We soon arrived in the centre of a second village, and were gestured into a local house/shop by an elderly Hani woman where she encouraged us to purchase something. We had the enviable choice of a live chicken, ice cream, corn on the cob or some blackened bananas. We hesitated before sheepishly opting for ice cream, it seemed to have been there a while, so we prized it’s sticky wrapper from the freezer walls and smiled gratefully. We were soon joined by a couple of inquisitive local boys, they looked 10 years old and both had the look of Oliver about them, cheeky and mischievous- as all boys should be. We bought them ice cream too, we daredn’t suffer alone. They shyly accepted and rummaged excitedly through the frozen chest. Soon after, another boy joined. And another. And another. Even granddad joined the act, though curiously he declined the offer of ice cream, he probably knew something we didn’t. He provided an air of wisdom that the kids respected, and through some kind of ancient sign language, that we invented right there in that barren room, we determined that the smallest, ergo cutest kid in the pack was his grandson. The lads entertained us with their finest piece de resistance; ‘arm-pit trumps’, and ‘one-armed knockers’ while Reb and I tried in vain to uphold a level of decency expected of two twenty-something’s. We laughed our way to the wooden core of our frosted treats, seizing numerous opportunities for photos before gliding back along the puddle-ridden path, playing ‘Daddy or Chips?’ till the options dried up.

Come lunchtime (remember this is a metaphorical day, that lasted a week) we’d packed our bags and decided to head further south, to a region called Xishuangbanna, described by the bible that is the Lonely Planet, “with it’s tropical forests, brilliant Dai cuisine and laid back Southeast Asian feel…”. It’s a stones throw from the mystical borders of Myanmar, Thailand, Vietnam and Laos, though the cultural influence isn’t as strong as you’d expect. The journey, took a while longer than our 24hr predictions. The region has seen a lot of rain in recent weeks, meaning the roads were precarious to say the least. The first obstacle, came in the shape of a sandy coloured boulder presumably descended from the cloud covered mountain tops roaring above us. It now stood selfishly in our way. This event would of gained more space in this post, if it weren’t for the second obstacle, a 75m long patch of sloppy mud, gravel and deceptively deep puddles. To the right stood a steep hillside- what was left of it – snowballing rocks down to the ground; to the left was an equally abrupt slope, diving down the valley to a serpent like river snaking through the foothills. The driver deemed his bus load of people too heavy to cross the rampart, he demanded we walk the gauntlet while he followed, safely by himself, in his creaking bus. Reb and I ran for our lives, dodging plummeting rocks while trying to stay upright in our feeble flip flops. As a mental reminder for you, to the right was a vertical slope denying any attempt at an exit, to the left was a suicidal exit plan if things got too much and now behind us, roared a bus driven by a chain-smoking beast who harbored no sentiment towards our fragile western skeleton.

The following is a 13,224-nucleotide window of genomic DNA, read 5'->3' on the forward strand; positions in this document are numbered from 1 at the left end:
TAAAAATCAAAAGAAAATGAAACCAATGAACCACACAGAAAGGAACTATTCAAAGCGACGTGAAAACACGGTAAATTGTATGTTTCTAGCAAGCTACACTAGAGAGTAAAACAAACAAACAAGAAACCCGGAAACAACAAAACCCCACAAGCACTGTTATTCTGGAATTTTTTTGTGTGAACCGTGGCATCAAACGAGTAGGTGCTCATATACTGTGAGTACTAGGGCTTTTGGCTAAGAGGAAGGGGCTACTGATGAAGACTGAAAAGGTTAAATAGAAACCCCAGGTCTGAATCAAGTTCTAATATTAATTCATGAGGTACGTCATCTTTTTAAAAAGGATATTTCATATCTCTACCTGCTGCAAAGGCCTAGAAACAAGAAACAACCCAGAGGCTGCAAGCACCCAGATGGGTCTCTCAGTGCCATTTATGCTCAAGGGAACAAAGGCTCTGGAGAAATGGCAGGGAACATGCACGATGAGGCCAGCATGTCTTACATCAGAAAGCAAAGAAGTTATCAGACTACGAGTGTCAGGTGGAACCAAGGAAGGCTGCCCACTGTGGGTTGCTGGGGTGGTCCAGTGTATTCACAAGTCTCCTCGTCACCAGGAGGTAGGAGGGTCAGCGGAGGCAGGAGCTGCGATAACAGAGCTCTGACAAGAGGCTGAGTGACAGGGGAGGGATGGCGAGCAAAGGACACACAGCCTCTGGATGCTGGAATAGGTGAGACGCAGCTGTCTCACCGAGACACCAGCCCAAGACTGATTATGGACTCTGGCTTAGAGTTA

Some hours later, our heart rate had returned to something resembling normal and we watched as the mountainsides withdrew from sight, and nightfall descended all around us- though, for the purposes of this nimble metaphor, a dark cloud gathered over head. The complimentary Landscape Show was over for today, but still there was drama to come. This time, the whole road had collapsed, there was no way through. We weren’t so much told, as urgently signaled to pick up our backpacks and follow a faint flickering of torchlight into the muggy Chinese jungle. We’d realised earlier that we spoke more Chinese than our fellow passengers’ English (though counting to five and ordering a beer, were pointless in this scenario). Puddles cruelly positioned themselves along our path while invisible monkeys sprayed us with super-soakers from amid the tree tops. We hot-footed it through suggestions of paths, clambered over spontaneous 5ft-high concrete blocks and splashed through numerous puddles, rightfully claiming their status as small lakes. We were clueless towards our impending destination, but it soon took shape. A canvas topped wagon, crammed full of the bus’s previous inhabitants. Mothers. Bags. Babies. Chickens. Pensioners. Peasants. Sacks. Children. Men and women squawked in their native tongue, our backpacks floated off on a wave of human hands while we were ushered in the other direction to deliberate the scene, like VIP’s in the front of the wagon. The sympathy for our fellow passengers doubtless lack of comfort declined when the driver revealed a DVD player, and deafened us with Chinese karaoke. I longed to be crammed in the back with the chickens. I stared out of the window and breathed a sigh of relief; we were safe, for now.